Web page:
Laplace approximation

(This tutorial follows the Maximum a posteriori estimation tutorial.)

Maximum a posteriori (MAP) estimation approximates the posterior \(p(\mathbf{z} \mid \mathbf{x})\) with a point mass (delta function) by simply capturing its mode. MAP is attractive because it is fast and efficient. How can we use MAP to construct a better approximation to the posterior?

The Laplace approximation (Laplace, 1986) is one way of improving on an MAP estimate. The idea is to approximate the posterior with a normal distribution centered at the MAP estimate \[\begin{aligned} p(\mathbf{z} \mid \mathbf{x}) &\approx \text{Normal}(\mathbf{z}\;;\; \mathbf{z}_\text{MAP}, \Lambda^{-1}).\end{aligned}\] This requires computing a precision matrix \(\Lambda\). The Laplace approximation uses the Hessian of the log joint density at the MAP estimate, defined component-wise as \[\begin{aligned} \Lambda_{ij} &= \frac{\partial^2 \log p(\mathbf{x}, \mathbf{z})}{\partial z_i \partial z_j}.\end{aligned}\] Edward uses automatic differentiation, specifically with TensorFlow’s computational graphs, making this gradient computation both simple and efficient to distribute (although more expensive than a first-order gradient).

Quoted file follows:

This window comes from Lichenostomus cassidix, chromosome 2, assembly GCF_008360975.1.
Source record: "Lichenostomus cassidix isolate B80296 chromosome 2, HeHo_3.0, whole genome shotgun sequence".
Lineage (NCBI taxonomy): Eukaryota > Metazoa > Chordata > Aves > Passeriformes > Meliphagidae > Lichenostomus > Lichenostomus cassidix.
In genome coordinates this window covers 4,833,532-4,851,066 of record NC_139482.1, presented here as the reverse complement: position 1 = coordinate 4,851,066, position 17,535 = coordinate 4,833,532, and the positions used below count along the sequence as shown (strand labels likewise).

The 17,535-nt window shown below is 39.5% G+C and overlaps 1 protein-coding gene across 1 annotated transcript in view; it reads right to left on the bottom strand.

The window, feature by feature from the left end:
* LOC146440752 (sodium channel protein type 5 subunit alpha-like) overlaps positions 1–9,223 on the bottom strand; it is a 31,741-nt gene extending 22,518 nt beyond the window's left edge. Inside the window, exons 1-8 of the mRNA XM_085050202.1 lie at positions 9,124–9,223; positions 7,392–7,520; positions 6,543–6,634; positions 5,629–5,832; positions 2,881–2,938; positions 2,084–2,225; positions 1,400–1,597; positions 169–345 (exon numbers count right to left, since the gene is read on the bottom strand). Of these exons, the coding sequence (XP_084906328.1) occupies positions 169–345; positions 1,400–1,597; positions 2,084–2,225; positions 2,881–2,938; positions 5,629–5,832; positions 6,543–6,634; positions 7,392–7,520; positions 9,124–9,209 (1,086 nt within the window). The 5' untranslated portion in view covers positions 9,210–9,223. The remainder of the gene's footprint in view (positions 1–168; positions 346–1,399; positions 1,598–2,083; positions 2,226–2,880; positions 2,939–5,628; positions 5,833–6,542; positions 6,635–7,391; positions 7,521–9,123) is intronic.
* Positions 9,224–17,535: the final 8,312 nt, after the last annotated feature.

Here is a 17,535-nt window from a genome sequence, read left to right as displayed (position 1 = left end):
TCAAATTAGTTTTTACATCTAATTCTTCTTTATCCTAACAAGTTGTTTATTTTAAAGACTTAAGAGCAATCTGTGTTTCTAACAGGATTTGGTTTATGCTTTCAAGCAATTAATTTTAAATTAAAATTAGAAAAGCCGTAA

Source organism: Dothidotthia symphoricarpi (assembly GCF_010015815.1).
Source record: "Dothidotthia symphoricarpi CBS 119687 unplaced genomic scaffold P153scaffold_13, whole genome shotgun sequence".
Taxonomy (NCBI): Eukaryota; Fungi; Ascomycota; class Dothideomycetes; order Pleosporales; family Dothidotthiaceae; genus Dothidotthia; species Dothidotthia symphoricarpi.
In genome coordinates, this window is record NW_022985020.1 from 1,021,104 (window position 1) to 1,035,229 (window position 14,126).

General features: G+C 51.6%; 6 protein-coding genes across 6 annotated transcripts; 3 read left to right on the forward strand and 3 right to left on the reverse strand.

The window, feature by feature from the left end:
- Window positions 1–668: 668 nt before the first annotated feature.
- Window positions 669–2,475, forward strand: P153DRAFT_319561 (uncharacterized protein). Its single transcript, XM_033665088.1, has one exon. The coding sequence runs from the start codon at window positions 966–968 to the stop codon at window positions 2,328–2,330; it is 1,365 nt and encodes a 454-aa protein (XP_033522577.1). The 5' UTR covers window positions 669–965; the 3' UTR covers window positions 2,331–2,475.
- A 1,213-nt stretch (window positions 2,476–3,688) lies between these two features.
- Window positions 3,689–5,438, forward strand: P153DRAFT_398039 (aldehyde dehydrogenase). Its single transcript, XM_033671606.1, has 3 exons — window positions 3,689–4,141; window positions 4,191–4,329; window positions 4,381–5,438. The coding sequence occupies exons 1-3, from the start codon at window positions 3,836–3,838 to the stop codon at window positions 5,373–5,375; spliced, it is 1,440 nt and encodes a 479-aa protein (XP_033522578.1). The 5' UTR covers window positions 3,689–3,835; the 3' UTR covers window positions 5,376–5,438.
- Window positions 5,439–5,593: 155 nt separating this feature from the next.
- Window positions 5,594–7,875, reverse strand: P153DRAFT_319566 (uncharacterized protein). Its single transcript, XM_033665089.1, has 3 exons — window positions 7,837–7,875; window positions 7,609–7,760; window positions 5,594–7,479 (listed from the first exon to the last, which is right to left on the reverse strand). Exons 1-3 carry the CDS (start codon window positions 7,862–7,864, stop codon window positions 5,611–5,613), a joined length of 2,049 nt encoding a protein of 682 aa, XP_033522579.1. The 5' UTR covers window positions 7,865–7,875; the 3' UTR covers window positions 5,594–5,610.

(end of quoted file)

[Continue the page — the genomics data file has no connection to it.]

For more details, see the API as well as its implementation in Edward’s code base.

References

Laplace, P. S. (1986). Memoir on the probability of the causes of events. Statistical Science, 1(3), 364–378.